Emily Inson says she’s always wanted to get a camper van and travel North America, but it wasn’t until after roughly a year of isolation in London, Ont., that she decided to fulfill her dream.
Now, she’s waking up next to the ocean in Chéticamp, Nova Scotia.
While the COVID-19 pandemic has brought unimaginable suffering and loss that should not be forgotten, the tumult and uncertainty can also prompt a re-examination of individual priorities, or even lay bare excuses previously used to avoid taking action.
For Inson, “an extreme extrovert,” she says the forced isolation allowed her the time to love herself enough to want to be with herself.
“I have my own business. I work for myself. I have a very high-risk mother. So I really wasn’t seeing anybody,” she told Global News.
In a testament to her longstanding dream, she says her social media handles are ‘The Almost Van Life‘ because “I made these pages before I even had a van.”
“This is something I’ve always wanted to do, but I thought I needed a partner to do it. Because of all that self-discovery I did in quarantine, I had the confidence literally on Jan. 6 to buy this and fulfill my dream,” she explains.
“I’m living my life for myself and I’m not waiting for anybody else anymore.”
Inson flew to Alberta in January to pick up the retrofitted 1977 Ford Econoline van with a rebuilt engine, and drove it back London’s Old North neighbourhood to pack up her stuff and find someone to sublet her place before eventually continuing east.
After arriving on Cape Breton Island, N.S., on April 10, she spent two weeks quarantining at an AirBnB, before moving back into the camper.
“I’m on the ocean living in my van. So not down by the river, but down by the ocean,” she joked.
Inson is joined by her miniature wiener dog and “best little co-pilot,” Marty.
“His favourite part is that he’s just so close to me because we’re in such a close quarters. He loves it,” she says.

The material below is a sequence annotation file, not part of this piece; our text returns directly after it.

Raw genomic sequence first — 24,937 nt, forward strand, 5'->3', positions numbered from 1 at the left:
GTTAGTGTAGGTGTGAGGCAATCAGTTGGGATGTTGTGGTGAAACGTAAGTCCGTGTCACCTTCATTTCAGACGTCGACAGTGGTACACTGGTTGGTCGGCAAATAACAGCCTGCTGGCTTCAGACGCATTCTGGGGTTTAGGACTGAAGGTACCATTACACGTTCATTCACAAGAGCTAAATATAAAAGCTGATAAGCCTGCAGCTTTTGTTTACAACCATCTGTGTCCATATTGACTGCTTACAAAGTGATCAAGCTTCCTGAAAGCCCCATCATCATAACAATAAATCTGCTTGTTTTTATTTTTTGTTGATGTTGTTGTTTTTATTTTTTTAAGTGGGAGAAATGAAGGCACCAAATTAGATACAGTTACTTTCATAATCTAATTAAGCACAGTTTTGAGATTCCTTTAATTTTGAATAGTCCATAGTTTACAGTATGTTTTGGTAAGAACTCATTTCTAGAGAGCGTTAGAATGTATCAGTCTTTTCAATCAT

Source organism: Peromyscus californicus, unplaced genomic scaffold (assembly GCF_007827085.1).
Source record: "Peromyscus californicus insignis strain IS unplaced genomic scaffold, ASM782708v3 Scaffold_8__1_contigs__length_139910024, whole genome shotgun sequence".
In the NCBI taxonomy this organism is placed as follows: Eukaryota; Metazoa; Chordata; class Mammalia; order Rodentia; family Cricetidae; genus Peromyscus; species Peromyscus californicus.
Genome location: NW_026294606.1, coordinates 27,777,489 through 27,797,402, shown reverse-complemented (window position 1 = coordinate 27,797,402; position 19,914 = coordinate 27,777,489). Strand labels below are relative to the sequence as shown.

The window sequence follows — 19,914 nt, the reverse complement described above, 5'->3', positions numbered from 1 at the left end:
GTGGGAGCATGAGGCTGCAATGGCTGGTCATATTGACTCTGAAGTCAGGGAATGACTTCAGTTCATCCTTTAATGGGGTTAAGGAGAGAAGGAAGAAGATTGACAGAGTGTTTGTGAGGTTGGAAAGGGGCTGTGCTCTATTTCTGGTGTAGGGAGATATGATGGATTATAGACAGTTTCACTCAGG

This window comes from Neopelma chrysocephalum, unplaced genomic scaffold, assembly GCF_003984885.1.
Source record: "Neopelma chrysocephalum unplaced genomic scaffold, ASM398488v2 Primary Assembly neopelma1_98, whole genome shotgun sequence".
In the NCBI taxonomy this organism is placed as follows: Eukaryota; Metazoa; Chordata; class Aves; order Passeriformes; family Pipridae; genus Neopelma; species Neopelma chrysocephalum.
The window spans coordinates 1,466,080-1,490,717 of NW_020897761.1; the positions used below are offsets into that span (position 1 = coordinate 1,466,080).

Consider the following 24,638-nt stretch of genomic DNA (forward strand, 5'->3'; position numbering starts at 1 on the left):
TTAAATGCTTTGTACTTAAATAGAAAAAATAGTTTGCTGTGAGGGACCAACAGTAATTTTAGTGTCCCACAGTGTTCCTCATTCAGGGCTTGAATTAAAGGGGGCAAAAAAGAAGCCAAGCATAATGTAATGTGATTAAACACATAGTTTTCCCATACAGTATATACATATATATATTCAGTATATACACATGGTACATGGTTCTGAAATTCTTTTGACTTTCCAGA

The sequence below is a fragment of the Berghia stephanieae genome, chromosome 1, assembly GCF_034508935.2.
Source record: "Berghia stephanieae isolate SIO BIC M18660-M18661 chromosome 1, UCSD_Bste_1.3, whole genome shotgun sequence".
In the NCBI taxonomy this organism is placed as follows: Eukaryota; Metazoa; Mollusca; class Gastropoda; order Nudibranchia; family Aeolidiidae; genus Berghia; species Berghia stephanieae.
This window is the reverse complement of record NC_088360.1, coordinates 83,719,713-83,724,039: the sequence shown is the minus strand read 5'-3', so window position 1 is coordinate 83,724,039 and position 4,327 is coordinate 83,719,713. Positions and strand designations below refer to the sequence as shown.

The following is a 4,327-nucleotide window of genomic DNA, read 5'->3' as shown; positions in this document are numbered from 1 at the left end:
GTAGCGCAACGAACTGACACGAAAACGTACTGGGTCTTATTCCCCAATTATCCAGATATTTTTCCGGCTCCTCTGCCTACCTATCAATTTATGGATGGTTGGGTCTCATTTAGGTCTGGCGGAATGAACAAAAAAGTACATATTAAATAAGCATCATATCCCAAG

“He actually was not a dog that enjoyed car rides so I was a little nervous, but he has really taken a liking to the front seat.”
Running her own social media management business allows Inson the freedom to be able to work from just about anywhere, but her social media skills have also helped her outside of work, allowing her to meet new people virtually and to feel welcomed in the community.
“I’ve had lots of people, once the lockdown is lifted, offer me (to come) over for dinner or to park and plug in on their property,” she says.
“I love that I can take away some fear from some people that see an out-of-province licence plate. They know that I did my isolation. I documented the entire thing on TikTok. I made videos every day. So it’s been great that I can show them that just because of social media.”
She’s even been recognized from her TikTok videos, she says, and has had people drop off meals and care packages.
Inson says she works daily and hotspots her data — a worthwhile cost “to be able to wake up next to the ocean and travel.”
While she didn’t know anyone in Cape Breton when she first arrived, she always wanted to see the Atlantic ocean.
“I say that I’ve never been more east than Barrie, Ont., because Barrie is east of Exeter and that’s where I grew up. I’ve never been east of Barrie. I’ve been all the way west — I’ve lived in B.C., I’ve lived in Alberta,” Inson says.
“I needed to come see the east. I’ve heard so much about it and I can’t think of a better way to see the east than in my van.”
Initially, her goal was to live in the van for at least a year, but so far she’s loving her living arrangements. Inson says she’s always been a fan of “tiny living” and loves small, efficient spaces.
Due to the shutdown in Nova Scotia, which was announced shortly after her quarantine ended, she hasn’t been able to see much of the province so far, but she’s looking forward to exploring once restrictions are lifted.
She says she’d also like to head back west to see the Oregon Coast and potentially spend the winter in California.
“Now that I’m in it, I honestly think I could do this forever.”
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